Today’s cruise control options can be complex and difficult to grasp. Driver training is the best way to help drivers get the most from your investment in technology. - Photo: Jim Park

Today’s cruise control options can be complex and difficult to grasp. Driver training is the best way to help drivers get the most from your investment in technology.

Photo: Jim Park

When you're spec'ing a powertrain for a new truck, the process isn’t finished even after all the calculations are done and the appropriate ratios sorted out. You’re leaving money on the table if you walk away without considering the impact the rest of your spec has on fuel efficiency.

“Today's powertrains are incredibly efficient, but to reap the rewards of a properly spec'd powertrain, the rest of the chassis has to be just as, if not more, efficient,” says Duane Tegels, product marketing manager for powertrain, Volvo Trucks North America. “It’s all about reducing the horsepower required to pull the load down the road.”

1. Maximize Aerodynamics

Tegels says aerodynamics play a large part in this. Wind and aerodynamic resistance require horsepower to overcome, and every horse is thirsty and requires fuel. If you reduce aerodynamic resistance, the required horsepower is reduced, thus reducing fuel consumption.

“There is a reason the old long-nose conventional tractors had large-hp engines, because they needed them to perform,” he points out. “Things like aero bumpers, chassis and back-of-cab fairings, side skirts, and wheel covers can all make a difference.”

Those are little bits of low-hanging fruit that have been documented effective at improving aerodynamic efficiency. Perhaps the worst offender on the chassis is the gap between the tractor and trailer. Closing that gap is critical to better fuel economy, but you might have to change your front axle spec.

2. Reduce the Tractor/Trailer Gap

“You would not think the front axle rating would affect fuel economy, but if the trailer weight cannot be transferred to the front axle without overloading it, the trailer gap suffers —and large trailer gaps have a significant impact on fuel economy,” Tegels says.

He prefers to put a heavier front axle on long-haul tractors, such as a 13,200-pound axle on a 6x4 tractor or a 14,600-pound axle on a 6x2.

Of course, a change in the axle spec might require upgrading the steer axle tires to a load-range H tire from a LR-G. And you’ll likely have to post reminders for drivers and technicians that the LR-H tires need to be inflated to a higher pressure to accommodate the higher axle loading.

3. Spec Fuel-Efficient Tires

There’s no point in spec’ing the most efficient powertrain money can buy if you’re not also running the most fuel-efficient tires. Rolling resistance kills fuel economy. Evaluate your tire spec while you’re considering the powertrain implications.

Len Copeland, product marketing manager, Detroit Products, Daimler Truck North America, reminds us that tires have the greatest impact on fuel economy while driving below 50 mph, while aerodynamics have the greatest impact on fuel economy at speeds above 50 mph. If you spend a high percentage of time at slower speeds, the tire spec is even more critical.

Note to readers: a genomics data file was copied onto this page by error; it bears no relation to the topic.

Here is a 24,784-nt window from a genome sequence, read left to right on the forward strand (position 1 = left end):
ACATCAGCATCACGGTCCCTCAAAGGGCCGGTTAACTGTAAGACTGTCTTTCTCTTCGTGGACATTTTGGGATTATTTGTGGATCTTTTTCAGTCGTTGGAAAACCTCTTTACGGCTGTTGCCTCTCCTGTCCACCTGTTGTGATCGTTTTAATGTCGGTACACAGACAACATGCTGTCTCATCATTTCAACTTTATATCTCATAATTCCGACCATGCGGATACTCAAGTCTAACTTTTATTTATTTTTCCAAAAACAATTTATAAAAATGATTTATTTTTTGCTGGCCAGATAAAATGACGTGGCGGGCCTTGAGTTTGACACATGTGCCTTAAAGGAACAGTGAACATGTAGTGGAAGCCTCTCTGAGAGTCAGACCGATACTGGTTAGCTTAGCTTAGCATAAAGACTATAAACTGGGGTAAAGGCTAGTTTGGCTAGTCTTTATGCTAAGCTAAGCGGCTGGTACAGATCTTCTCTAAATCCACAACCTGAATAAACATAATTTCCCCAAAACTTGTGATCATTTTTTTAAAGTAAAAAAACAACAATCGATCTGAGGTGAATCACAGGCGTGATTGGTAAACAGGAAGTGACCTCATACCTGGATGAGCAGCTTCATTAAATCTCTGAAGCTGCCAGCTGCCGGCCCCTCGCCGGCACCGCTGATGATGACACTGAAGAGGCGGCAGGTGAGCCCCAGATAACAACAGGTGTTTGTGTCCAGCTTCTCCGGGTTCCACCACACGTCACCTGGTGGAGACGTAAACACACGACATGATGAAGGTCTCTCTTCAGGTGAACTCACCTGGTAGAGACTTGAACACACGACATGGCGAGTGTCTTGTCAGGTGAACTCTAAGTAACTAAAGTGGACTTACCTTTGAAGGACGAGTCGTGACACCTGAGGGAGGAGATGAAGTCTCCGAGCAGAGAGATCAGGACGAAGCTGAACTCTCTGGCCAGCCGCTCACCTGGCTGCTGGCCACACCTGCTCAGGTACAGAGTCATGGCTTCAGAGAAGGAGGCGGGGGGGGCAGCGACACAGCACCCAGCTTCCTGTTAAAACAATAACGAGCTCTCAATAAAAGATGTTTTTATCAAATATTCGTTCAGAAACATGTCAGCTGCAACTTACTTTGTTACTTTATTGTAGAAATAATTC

Investing in some tire maintenance technology such as tire pressure monitoring systems or automatic tire inflation systems will pay off in longer tire life — and improved fuel economy.

“Halo clients regularly cite a 1-3% fuel economy improvement as well as a 10-20% tire life improvement after deploying the Halo Tire Inflator in their fleets,” says Judith Monte, vice president, customer experience and marketing, Aperia Technologies. “This highlights the fact that a little bit of prevention goes a long way toward improving tire life and fuel economy.”

4. Don't Overlook Driver Training

It makes no sense to invest in a sophisticated fuel-saving powertrain but not fully explain to drivers how to get the most from it. Each new model generation brings advances in functionality and sometimes changes in how the systems operate. Drivers are part of that loop, so a healthy investment in driver training is almost a necessity.

“Understanding how the truck operates helps drivers make decisions that reduce stress and provide a better overall experience,” says Kris Ptasznik, powertrain TCO and Consultancy Leader at Cummins.

His sentiments are echoed by Laura Ricart, Navistar’s senior chief engineer for vehicle performance integration.

“Training on the equipment is crucial,” she says. “Understanding which decisions the algorithm will make in different situations would increase confidence levels and reduce [driver] anxiety [in certain situations.]”

 5. Invest in Safety Systems

“The cost of one crash can wipe out years of fuel economy savings over hundreds and hundreds of trucks,” Copeland notes wryly.

If you see laser-spec’ing your powertrain as one pathway to lower operating costs, don’t put it all at risk by overlooking the protection offered by today’s advanced safety systems. Leave a little money in the budget for that, too.

About the author
Jim Park

Jim Park

Equipment Editor

A truck driver and owner-operator for 20 years before becoming a trucking journalist, Jim Park maintains his commercial driver’s license and brings a real-world perspective to Test Drives, as well as to features about equipment spec’ing and trends, maintenance and drivers. His On the Spot videos bring a new dimension to his trucking reporting. And he's the primary host of the HDT Talks Trucking videocast/podcast.

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